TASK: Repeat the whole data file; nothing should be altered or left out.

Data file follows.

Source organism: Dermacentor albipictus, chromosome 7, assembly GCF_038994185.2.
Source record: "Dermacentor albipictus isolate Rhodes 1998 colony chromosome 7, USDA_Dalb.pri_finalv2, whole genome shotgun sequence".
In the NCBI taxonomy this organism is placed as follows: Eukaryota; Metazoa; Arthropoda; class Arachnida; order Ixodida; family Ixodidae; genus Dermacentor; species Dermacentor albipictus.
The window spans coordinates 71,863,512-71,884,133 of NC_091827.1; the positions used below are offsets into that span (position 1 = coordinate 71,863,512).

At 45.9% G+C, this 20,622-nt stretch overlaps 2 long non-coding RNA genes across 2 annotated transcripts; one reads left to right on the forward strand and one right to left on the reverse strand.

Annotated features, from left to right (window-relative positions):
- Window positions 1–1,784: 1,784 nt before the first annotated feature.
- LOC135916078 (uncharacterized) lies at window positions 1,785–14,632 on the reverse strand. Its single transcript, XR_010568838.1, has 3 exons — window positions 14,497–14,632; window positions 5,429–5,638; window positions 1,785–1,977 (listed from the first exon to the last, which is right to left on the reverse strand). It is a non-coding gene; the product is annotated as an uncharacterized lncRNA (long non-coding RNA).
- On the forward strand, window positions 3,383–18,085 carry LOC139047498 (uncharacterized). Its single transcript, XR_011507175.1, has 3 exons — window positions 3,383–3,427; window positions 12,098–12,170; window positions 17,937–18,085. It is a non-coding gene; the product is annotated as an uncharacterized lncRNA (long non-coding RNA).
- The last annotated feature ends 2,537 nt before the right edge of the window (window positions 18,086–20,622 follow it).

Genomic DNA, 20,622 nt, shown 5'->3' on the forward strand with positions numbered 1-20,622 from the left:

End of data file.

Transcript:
Source organism: Dermacentor albipictus, chromosome 7, assembly GCF_038994185.2.
Source record: "Dermacentor albipictus isolate Rhodes 1998 colony chromosome 7, USDA_Dalb.pri_finalv2, whole genome shotgun sequence".
In the NCBI taxonomy this organism is placed as follows: Eukaryota; Metazoa; Arthropoda; class Arachnida; order Ixodida; family Ixodidae; genus Dermacentor; species Dermacentor albipictus.
The window spans coordinates 71,863,512-71,884,133 of NC_091827.1; the positions used below are offsets into that span (position 1 = coordinate 71,863,512).

At 45.9% G+C, this 20,622-nt stretch overlaps 2 long non-coding RNA genes across 2 annotated transcripts; one reads left to right on the forward strand and one right to left on the reverse strand.

Annotated features, from left to right (window-relative positions):
- Window positions 1–1,784: 1,784 nt before the first annotated feature.
- LOC135916078 (uncharacterized) lies at window positions 1,785–14,632 on the reverse strand. Its single transcript, XR_010568838.1, has 3 exons — window positions 14,497–14,632; window positions 5,429–5,638; window positions 1,785–1,977 (listed from the first exon to the last, which is right to left on the reverse strand). It is a non-coding gene; the product is annotated as an uncharacterized lncRNA (long non-coding RNA).
- On the forward strand, window positions 3,383–18,085 carry LOC139047498 (uncharacterized). Its single transcript, XR_011507175.1, has 3 exons — window positions 3,383–3,427; window positions 12,098–12,170; window positions 17,937–18,085. It is a non-coding gene; the product is annotated as an uncharacterized lncRNA (long non-coding RNA).
- The last annotated feature ends 2,537 nt before the right edge of the window (window positions 18,086–20,622 follow it).

Genomic DNA, 20,622 nt, shown 5'->3' on the forward strand with positions numbered 1-20,622 from the left: